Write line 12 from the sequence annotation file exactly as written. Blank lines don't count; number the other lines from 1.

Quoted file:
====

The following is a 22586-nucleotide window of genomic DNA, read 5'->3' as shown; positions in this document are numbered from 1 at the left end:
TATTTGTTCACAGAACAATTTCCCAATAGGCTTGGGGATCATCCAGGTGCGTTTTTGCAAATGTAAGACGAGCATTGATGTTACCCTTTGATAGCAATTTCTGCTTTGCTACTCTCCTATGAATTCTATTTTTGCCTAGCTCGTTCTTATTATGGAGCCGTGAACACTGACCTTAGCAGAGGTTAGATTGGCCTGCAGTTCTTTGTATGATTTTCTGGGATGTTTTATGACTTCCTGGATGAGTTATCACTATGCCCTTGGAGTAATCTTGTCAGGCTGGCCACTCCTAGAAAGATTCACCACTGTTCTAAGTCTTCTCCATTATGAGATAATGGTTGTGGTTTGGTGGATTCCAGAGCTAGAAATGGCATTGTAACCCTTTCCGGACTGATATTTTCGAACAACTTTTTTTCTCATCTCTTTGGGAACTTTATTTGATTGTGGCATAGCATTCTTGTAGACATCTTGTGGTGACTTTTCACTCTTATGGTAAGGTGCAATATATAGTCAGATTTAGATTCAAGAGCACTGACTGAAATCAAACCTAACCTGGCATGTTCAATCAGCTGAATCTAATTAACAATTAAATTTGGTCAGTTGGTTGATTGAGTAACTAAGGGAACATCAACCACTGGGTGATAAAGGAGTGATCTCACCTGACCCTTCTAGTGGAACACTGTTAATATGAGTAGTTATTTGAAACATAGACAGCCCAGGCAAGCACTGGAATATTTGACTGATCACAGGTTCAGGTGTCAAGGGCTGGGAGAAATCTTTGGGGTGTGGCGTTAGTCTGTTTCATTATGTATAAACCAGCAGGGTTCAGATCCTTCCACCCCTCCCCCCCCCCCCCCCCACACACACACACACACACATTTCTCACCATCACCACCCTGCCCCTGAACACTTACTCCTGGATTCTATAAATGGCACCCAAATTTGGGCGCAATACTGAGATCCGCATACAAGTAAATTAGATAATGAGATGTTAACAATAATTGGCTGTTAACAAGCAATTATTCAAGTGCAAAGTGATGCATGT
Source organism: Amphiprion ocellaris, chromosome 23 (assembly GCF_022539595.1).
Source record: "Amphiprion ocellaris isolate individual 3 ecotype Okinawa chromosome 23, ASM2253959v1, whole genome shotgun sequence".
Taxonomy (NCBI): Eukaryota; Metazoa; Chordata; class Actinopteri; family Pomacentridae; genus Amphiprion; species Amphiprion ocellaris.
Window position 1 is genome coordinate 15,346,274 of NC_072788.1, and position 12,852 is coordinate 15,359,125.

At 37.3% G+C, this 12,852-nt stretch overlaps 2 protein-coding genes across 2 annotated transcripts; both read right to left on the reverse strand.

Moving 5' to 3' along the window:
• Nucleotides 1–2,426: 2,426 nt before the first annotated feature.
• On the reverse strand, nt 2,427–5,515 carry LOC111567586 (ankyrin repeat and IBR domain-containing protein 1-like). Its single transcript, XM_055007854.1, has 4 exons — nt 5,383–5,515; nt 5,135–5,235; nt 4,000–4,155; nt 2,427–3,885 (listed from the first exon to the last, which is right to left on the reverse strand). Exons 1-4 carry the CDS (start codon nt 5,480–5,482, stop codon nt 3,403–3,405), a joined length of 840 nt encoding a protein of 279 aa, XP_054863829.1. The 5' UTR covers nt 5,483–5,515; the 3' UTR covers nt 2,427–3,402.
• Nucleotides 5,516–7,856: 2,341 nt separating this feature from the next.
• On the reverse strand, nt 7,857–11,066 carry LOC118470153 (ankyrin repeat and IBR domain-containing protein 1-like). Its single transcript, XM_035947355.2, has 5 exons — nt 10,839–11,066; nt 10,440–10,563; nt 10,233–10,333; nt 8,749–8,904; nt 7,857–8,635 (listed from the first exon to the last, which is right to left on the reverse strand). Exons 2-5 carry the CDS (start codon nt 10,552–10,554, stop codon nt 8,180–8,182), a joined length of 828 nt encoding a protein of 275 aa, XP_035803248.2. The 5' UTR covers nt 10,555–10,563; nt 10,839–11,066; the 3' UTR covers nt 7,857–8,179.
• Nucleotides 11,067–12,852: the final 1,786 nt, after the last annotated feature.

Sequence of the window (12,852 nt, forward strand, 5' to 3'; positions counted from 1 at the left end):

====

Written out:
• On the reverse strand, nt 7,857–11,066 carry LOC118470153 (ankyrin repeat and IBR domain-containing protein 1-like). Its single transcript, XM_035947355.2, has 5 exons — nt 10,839–11,066; nt 10,440–10,563; nt 10,233–10,333; nt 8,749–8,904; nt 7,857–8,635 (listed from the first exon to the last, which is right to left on the reverse strand). Exons 2-5 carry the CDS (start codon nt 10,552–10,554, stop codon nt 8,180–8,182), a joined length of 828 nt encoding a protein of 275 aa, XP_035803248.2. The 5' UTR covers nt 10,555–10,563; nt 10,839–11,066; the 3' UTR covers nt 7,857–8,179.